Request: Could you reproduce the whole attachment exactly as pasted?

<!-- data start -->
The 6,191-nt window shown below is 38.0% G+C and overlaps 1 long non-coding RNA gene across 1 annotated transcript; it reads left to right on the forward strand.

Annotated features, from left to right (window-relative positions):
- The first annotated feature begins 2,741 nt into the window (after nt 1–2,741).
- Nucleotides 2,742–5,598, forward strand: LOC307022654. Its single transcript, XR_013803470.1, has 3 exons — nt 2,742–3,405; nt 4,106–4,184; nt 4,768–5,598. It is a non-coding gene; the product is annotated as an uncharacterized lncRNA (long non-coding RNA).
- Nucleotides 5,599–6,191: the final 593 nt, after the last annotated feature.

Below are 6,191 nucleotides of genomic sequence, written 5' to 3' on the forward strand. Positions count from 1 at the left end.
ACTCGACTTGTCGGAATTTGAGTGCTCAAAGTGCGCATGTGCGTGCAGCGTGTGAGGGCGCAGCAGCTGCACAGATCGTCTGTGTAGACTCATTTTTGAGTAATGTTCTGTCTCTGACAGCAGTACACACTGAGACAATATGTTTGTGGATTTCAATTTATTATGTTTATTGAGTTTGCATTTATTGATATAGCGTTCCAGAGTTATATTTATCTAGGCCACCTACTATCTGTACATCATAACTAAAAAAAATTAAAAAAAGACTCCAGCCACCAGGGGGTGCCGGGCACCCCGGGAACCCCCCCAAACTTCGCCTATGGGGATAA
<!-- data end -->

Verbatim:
The 6,191-nt window shown below is 38.0% G+C and overlaps 1 long non-coding RNA gene across 1 annotated transcript; it reads left to right on the forward strand.

Annotated features, from left to right (window-relative positions):
- The first annotated feature begins 2,741 nt into the window (after nt 1–2,741).
- Nucleotides 2,742–5,598, forward strand: LOC307022654. Its single transcript, XR_013803470.1, has 3 exons — nt 2,742–3,405; nt 4,106–4,184; nt 4,768–5,598. It is a non-coding gene; the product is annotated as an uncharacterized lncRNA (long non-coding RNA).
- Nucleotides 5,599–6,191: the final 593 nt, after the last annotated feature.

Below are 6,191 nucleotides of genomic sequence, written 5' to 3' on the forward strand. Positions count from 1 at the left end.
ACTCGACTTGTCGGAATTTGAGTGCTCAAAGTGCGCATGTGCGTGCAGCGTGTGAGGGCGCAGCAGCTGCACAGATCGTCTGTGTAGACTCATTTTTGAGTAATGTTCTGTCTCTGACAGCAGTACACACTGAGACAATATGTTTGTGGATTTCAATTTATTATGTTTATTGAGTTTGCATTTATTGATATAGCGTTCCAGAGTTATATTTATCTAGGCCACCTACTATCTGTACATCATAACTAAAAAAAATTAAAAAAAGACTCCAGCCACCAGGGGGTGCCGGGCACCCCGGGAACCCCCCCAAACTTCGCCTATGGGGATAA